Australia has long been identified as a 'middle power' essential to enhancing and sustaining the post-World War Two economic, political and strategic order. The nation has benefited from the global stability and prosperity, however, the rise of superpowers like China and renewed Russian aggressiveness and ambition, combined with the rise of Indo-Pacific Asia and Africa, is reshaping the global order.
Building on this, Australia has positioned itself in this new global paradigm to emerge as the eighth most-capable nation behind France, Germany, Japan and Canada, respectively. This positioning saw Australia ranked above major global powers including India and Russia.
The audit recognises the following as the 10 most powerful nations:
- United States;
- United Kingdom;
- India; and
The Henry Jackson Society's chief analyst, James Rogers, said, "In global affairs, large barks often hide small dogs and this seems to be the case with Russia. Once a major geopolitical player, in capability terms it now sits behind Canada, Australia and India."
As part of renewed focus on geopolitics, the Henry Jackson Society's Audit of Geopolitical Capability: An Assessment of Twenty Major Powers provides an overview of the rapidly changing world order, identifying and ranking the world's 20 most powerful nations across a number of metrics, including economic, political, diplomatic and strategic capabilities, namely:
- National base: Captures the underlying and largely unchangeable foundations of national capability, from which any major power must draw to generate the structures and instruments to protect and/or extend both itself and its interests.
- National structure: Includes the “infrastructure” of national capability, i.e. those structures developed to draw oﬀ the national base, to generate deployable capabilities and instruments.
- National instruments: The diplomatic and military tools generated by the national structure for self-defence and to facilitate engagement with the wider world.
- National resolve: Covers the largely 'intangible' dimension of geopolitical capability, in terms of the overall eﬃcacy of each major power’s central government, as well as its willingness to uphold speciﬁc capabilities to defend itself and aﬀect change at the international level.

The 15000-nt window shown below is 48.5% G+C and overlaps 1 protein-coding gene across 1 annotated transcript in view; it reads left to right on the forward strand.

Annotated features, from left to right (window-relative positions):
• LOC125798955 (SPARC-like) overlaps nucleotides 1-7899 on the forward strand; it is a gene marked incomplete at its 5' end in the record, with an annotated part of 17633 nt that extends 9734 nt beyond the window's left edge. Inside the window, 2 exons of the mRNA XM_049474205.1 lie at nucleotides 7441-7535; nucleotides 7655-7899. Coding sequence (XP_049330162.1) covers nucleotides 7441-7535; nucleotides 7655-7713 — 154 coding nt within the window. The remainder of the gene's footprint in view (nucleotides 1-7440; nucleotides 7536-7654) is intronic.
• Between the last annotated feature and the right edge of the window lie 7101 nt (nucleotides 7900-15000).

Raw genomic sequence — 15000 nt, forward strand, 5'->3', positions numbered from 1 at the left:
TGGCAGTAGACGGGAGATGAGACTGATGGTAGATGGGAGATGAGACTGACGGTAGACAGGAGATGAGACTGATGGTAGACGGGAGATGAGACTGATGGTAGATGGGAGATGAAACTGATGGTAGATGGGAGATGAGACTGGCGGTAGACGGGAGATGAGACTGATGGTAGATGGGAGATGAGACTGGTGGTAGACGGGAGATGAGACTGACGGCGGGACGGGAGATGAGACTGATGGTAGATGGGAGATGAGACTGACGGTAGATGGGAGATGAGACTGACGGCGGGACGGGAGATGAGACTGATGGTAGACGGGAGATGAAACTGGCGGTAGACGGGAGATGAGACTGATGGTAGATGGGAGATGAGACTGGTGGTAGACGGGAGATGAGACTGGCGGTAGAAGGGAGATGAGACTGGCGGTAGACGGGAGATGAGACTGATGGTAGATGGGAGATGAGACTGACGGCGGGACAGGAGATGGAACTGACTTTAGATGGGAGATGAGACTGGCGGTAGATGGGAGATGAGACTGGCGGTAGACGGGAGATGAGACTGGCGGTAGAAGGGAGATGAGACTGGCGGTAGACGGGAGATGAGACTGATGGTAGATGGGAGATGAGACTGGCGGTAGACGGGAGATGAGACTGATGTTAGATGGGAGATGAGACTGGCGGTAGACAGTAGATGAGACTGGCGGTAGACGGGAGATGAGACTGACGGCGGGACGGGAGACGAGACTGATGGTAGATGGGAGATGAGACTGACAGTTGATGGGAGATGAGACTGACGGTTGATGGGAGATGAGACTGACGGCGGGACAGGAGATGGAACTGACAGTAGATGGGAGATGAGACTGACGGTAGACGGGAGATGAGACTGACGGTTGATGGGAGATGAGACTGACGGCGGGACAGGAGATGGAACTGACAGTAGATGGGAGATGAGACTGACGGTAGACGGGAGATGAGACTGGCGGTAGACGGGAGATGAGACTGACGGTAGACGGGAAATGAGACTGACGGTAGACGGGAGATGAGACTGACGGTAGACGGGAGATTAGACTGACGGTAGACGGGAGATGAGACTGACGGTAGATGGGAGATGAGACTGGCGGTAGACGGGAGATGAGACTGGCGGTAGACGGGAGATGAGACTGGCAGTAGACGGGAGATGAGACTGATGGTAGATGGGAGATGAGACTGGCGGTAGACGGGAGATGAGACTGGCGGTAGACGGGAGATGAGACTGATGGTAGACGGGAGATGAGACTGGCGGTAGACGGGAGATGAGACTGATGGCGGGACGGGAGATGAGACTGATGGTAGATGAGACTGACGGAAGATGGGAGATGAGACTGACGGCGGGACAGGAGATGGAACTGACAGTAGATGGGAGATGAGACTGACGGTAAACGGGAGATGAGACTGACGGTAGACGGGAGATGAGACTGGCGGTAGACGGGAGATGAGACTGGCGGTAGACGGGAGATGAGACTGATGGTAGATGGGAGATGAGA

"In fact, Russia's decline and Australia's rise are now so pronounced that there is a prima facie case for Australia to join the G8, taking the seat that Russia has lost," Rogers added.
The audit recognised a number of contributing factors for Australia's increasing prominence in the global power rankings, including:
- The nation's long-term economic stability resulting from a period of 26 years without recession;
- The nation's relative political stability and well-respected reputation in the international community;
- The robust alliance and economic frameworks Australia has developed over the last 75 years; and
- The Commonwealth government's focus on modernising and recapitalising the Australian Defence Force and increasing the capability and international competitiveness of the domestic defence industry.
In particular, the government's $90 billion naval shipbuilding plan that will deliver new capabilities to the Royal Australian Navy, including the $35 billion SEA 5000 Hunter Class frigates, the $80 billion SEA 1000 Attack Class submarines, SEA 1180 Arafura Class Offshore Patrol Vessels, which will operate in conjunction with the Canberra Class LHDs and Hobart Class Guided Missile Destroyers, providing unparalleled levels of maritime deterrence and force projection.
Additionally, the Air Force's transition to a fifth-generation combat force, centred upon the F-35 Joint Strike Fighter and other key force multipliers like the P-8A Poseidon, the MQ-4C Triton and future acquisitions of armed unmanned aerial systems, combined with with upcoming Army procurement projects including the LAND 400 Phase 2 Boxer Combat Reconnaissance Vehicles (CRV) and the to-be-announced LAND 400 Phase 3 Armoured Fighting Vehicle, all serve to position Australia as a potent geopolitical power.